Yesterday as I helped my friend King B paint a mural on an barber shop’s wall, I walked around taking several pictures.
Some of them came out perfectly straight, well cropped, following the rule of thirds.
Others were crooked or simply blurry.
And as the day went on, I couldn’t help thinking about the idea of artists- specifically in this case, painters- working outside of a canvas.
Taking the confined space of what the traditional art-form of painting entails and expanding it: making the world your canvas.
Speaking to King B afterwards, he agreed that working outside of a traditional picture frame or canvas is one of the things he manipulates the most in his artwork.
I watched King B and his friend Rudy paint and occasionally took direction from them to add some primer here, color in a shape or two there. And slowly the painter’s process unfolded right before me.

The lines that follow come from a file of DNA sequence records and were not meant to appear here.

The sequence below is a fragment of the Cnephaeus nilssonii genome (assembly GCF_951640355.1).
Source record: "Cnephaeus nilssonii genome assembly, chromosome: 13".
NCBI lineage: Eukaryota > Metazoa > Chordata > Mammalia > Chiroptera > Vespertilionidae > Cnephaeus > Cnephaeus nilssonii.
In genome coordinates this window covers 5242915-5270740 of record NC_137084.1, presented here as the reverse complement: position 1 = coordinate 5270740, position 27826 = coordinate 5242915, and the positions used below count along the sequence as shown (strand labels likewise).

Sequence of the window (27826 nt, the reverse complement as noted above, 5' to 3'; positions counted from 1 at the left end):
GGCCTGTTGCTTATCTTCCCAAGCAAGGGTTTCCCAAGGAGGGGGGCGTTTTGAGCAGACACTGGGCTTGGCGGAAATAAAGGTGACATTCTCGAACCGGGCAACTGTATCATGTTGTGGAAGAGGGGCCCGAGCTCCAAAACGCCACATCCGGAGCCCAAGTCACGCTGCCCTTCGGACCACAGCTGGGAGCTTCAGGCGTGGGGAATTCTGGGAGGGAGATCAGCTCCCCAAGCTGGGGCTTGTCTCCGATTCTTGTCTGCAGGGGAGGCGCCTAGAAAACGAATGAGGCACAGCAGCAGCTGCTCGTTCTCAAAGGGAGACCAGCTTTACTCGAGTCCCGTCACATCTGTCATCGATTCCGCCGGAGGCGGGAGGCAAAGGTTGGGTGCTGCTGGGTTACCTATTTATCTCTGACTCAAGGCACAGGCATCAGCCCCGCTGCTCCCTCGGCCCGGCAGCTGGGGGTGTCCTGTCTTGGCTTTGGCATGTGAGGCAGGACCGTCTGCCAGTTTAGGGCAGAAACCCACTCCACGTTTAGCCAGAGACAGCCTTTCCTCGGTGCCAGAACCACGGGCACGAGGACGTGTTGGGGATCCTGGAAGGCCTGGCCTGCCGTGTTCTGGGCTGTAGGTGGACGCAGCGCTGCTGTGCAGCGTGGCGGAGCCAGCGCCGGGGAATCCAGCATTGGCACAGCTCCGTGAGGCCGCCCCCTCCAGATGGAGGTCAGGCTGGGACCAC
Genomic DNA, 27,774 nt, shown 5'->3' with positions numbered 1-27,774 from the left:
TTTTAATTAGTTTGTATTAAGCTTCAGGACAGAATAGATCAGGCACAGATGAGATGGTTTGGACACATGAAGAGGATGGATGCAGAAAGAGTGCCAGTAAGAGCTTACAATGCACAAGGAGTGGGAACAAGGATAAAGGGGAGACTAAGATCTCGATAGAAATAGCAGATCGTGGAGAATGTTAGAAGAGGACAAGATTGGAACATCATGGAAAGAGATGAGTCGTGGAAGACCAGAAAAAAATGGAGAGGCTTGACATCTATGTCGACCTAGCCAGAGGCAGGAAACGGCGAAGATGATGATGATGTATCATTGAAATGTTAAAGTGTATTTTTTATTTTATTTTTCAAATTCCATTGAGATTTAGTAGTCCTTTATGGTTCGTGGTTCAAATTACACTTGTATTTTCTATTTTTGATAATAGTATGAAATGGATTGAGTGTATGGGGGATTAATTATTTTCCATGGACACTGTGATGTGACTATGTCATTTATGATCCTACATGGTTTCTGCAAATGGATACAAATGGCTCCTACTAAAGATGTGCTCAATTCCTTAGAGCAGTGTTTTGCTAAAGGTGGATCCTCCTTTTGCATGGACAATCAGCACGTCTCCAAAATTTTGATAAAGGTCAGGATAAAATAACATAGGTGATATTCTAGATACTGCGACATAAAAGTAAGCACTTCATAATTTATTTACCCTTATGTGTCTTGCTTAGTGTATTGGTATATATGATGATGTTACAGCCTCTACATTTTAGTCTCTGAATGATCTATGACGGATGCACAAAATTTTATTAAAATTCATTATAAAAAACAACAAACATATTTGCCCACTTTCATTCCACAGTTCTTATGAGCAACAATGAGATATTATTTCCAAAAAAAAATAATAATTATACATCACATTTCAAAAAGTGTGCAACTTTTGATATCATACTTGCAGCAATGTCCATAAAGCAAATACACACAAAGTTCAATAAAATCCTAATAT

They would create their basic doodles in white, giving a basic understanding of where faces, shapes, and colors might go.
I understood that to be the writer’s outline or basic premise for a piece: an initial idea for what you decide to eventually write in later.
Then slowly they added their first layers of paint to the bodies and heads, making sure to go over the parts that needed the most paint first.
This is something I do as a writer all the time.
Take the initial idea and begin writing the main conflicts, possibly even finishing it all in one sitting.
Lastly, I witnessed the two muralists mix more colors to add shading, detail, depth and finally outline their characters.
In the same way, my final step to a short story is always to add more details (adverbs and imagery) to scenes, fill in missing plot points (depth), and conclude my piece so that all ideas, images, characters, and moments are completely interlocking.
Not only did I enjoy seeing this transformation happen, but the joy in discovering our two different art forms were the exact same was enlightening. Best of all, it gave me inspiration of my own to create my own artwork that day. You can find the text format of this poem underneath the Poems page, until then enjoy this more visually enticing version. Enjoy!